An Ani DiFranco song from the ’90s, social media wormholes, and what do we do if Twitter breaks as badly as it might? We all have power. How will we use it to do good?

“Coming Up” by Ani DiFranco:

Notes and transcript:

Recorded 11/18/2022.


I rouse myself at the last possible second, berating myself for staying a little too long in the warm bed, telling myself that all of this Mastodon co-host, exploring, figuring out, is personal, is irrelevant, is not about work, and we have work to do. And then... and then I remember that the reason that we are in this position is because somebody at the top of one of those towers from an Ani DiFranco spoken-word piece from like 1999, did not come down. And did not put change in anyone's cup. And so well, we're trying to figure out how we're coming up.

But meanwhile, meanwhile, we are all scrambling to figure out what will fill the gap. Because we all like to complain about social media. But the fact is that Twitter is where I meet people that I would never otherwise meet. Twitter is where I listen to conversations, where I do not and should not have a place in the room, at the table. Twitter is where I learn things. Twitter is where I bump into the most unexpected, most delightful, sometimes the most terrible, people.

And in this moment, I don't have that. In this moment, that is falling away. The entire place is becoming a long-sung requiem. Whether it actually breaks as badly as it could or not, this is the most unnatural death I've seen in social media. And I have literally seen them all. I have literally seen them all, I'm that old. And this is the most abrupt transition.

Which, of course, of course, is about the loss of Twitter specifically, and the way that it opened doors between people, and wormholes between communities, that were never expected. But that changed lives for the better so often. And also, this is about power. Because it's always about power. Because what else can it be about? Who has the power? With a combination of decisions that I still don't fully understand, a bunch of people with power changed that power around, the power changed hands, the site changed hands, the control changed hands, and the change has been disastrous.

So many years of history, of communication, of community building. It's not that different from being bombed. If that were to happen in a virtual space. And regardless of why it's happening, the question now is how do we not- how do we not allow this to modify the DNA of our social presence, of our internet presence? How do we not incorporate this into our systems in a way that leaves us broken?

Because we know now about epigenetic trauma. And we know now what happens when institutions break and fall. We know now what happens when people don't get what they need over long periods of time. We know now what happens when groups of people get attacked over and over and over again, it gets into their blood and bones and DNA. It gets into our hearts. It gets into the way that we behave with each other, it gets into the way that we interact and the things that we expect and the patterns that we set up. It gets into all of that. All of that.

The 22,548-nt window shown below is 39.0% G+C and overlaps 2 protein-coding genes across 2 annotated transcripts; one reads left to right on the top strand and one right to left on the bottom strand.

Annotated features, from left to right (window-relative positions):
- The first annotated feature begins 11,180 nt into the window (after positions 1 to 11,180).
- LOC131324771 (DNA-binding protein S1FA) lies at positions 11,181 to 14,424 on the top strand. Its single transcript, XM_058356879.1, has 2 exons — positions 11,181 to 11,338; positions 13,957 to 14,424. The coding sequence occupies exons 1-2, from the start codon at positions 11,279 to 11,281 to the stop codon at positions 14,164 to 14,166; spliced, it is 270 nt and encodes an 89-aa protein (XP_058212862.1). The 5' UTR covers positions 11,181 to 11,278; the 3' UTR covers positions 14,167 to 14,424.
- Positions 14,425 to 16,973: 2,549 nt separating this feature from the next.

And so what- what do we do now? What do we do now, in the midst of it? Knowing. The way that we are in the midst of a pandemic. Knowing that this is changing our bones and our blood and our flesh and our DNA, and our sense of safety and our sense of hope and our sense of possibility? What do we do now? And one of the things that we can do now is make sure that our own behavior in our own institutions is not like that. And I don't mean, not like that, because none of us, unless I am much mistaken, have access to forty-four billion dollars. What an unthinkable number. And so, we don't have to worry about that specific thing. But it's too easy to write ourselves out of the entire equation just because that is not us.

All of us have power somewhere. This is the refrain. And I know it's my refrain and I will keep saying it because it's true. All of us have power somewhere. All of us are changing some things. All of us influence someone's behavior. All of us. Every last single one of us. And if that is the case, then all of us can check ourselves: Am I making decisions that are in the best interests of the people touched by my institution? Am I making decisions in the best interest of the people engaged with my institution?

What does it mean to have power? And what does it mean to not? In what ways can I improve the lives of the people who know me? In what ways am I destroying their lives inadvertently? Deliberately? In what ways am I accidentally picking up some old pattern that I brought in from somewhere else and replicating it here? In what ways could I replicate good patterns? When have I had a fantastic experience? How can I embody that, when I sit down at my desk or stand at my counter? Or get on the phone? Who shall I be? I don't have to be a hero. But I want to be good. How? How shall I be good for myself? For my community? And for the world?

Thanks for listening. I'll talk to you soon